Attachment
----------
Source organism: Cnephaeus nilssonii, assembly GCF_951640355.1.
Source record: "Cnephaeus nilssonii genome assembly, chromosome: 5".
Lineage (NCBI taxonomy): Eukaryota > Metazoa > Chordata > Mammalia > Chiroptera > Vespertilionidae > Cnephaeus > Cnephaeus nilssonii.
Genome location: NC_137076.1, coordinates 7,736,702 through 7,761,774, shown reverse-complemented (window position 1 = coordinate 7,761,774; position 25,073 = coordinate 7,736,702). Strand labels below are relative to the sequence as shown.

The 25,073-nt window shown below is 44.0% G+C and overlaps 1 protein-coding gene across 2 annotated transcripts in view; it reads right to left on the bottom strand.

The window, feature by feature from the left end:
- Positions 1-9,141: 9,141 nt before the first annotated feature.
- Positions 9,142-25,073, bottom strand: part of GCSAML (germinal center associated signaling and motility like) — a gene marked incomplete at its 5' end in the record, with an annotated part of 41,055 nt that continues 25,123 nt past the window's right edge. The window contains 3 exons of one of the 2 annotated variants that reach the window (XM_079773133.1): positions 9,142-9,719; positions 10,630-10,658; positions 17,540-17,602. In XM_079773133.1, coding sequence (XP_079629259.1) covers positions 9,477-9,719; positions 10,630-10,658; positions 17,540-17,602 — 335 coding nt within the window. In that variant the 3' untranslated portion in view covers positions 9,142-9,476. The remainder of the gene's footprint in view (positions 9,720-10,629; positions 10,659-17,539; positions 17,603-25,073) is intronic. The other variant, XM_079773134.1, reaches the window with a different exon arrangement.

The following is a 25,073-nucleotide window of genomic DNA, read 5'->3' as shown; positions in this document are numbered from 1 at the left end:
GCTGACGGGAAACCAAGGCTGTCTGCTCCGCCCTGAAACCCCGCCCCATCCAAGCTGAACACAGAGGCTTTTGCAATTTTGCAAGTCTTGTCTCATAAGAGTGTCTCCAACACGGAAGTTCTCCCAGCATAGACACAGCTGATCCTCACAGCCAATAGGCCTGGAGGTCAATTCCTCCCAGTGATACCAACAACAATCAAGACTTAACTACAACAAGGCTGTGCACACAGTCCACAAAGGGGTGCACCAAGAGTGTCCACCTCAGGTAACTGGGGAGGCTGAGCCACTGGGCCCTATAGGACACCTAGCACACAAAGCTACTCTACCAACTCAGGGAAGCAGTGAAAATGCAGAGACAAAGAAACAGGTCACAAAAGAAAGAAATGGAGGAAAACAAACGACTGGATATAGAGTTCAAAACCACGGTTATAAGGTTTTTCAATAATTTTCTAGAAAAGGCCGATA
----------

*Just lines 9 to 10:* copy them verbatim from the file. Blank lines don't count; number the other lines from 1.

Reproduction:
The following is a 25,073-nucleotide window of genomic DNA, read 5'->3' as shown; positions in this document are numbered from 1 at the left end:
GCTGACGGGAAACCAAGGCTGTCTGCTCCGCCCTGAAACCCCGCCCCATCCAAGCTGAACACAGAGGCTTTTGCAATTTTGCAAGTCTTGTCTCATAAGAGTGTCTCCAACACGGAAGTTCTCCCAGCATAGACACAGCTGATCCTCACAGCCAATAGGCCTGGAGGTCAATTCCTCCCAGTGATACCAACAACAATCAAGACTTAACTACAACAAGGCTGTGCACACAGTCCACAAAGGGGTGCACCAAGAGTGTCCACCTCAGGTAACTGGGGAGGCTGAGCCACTGGGCCCTATAGGACACCTAGCACACAAAGCTACTCTACCAACTCAGGGAAGCAGTGAAAATGCAGAGACAAAGAAACAGGTCACAAAAGAAAGAAATGGAGGAAAACAAACGACTGGATATAGAGTTCAAAACCACGGTTATAAGGTTTTTCAATAATTTTCTAGAAAAGGCCGATA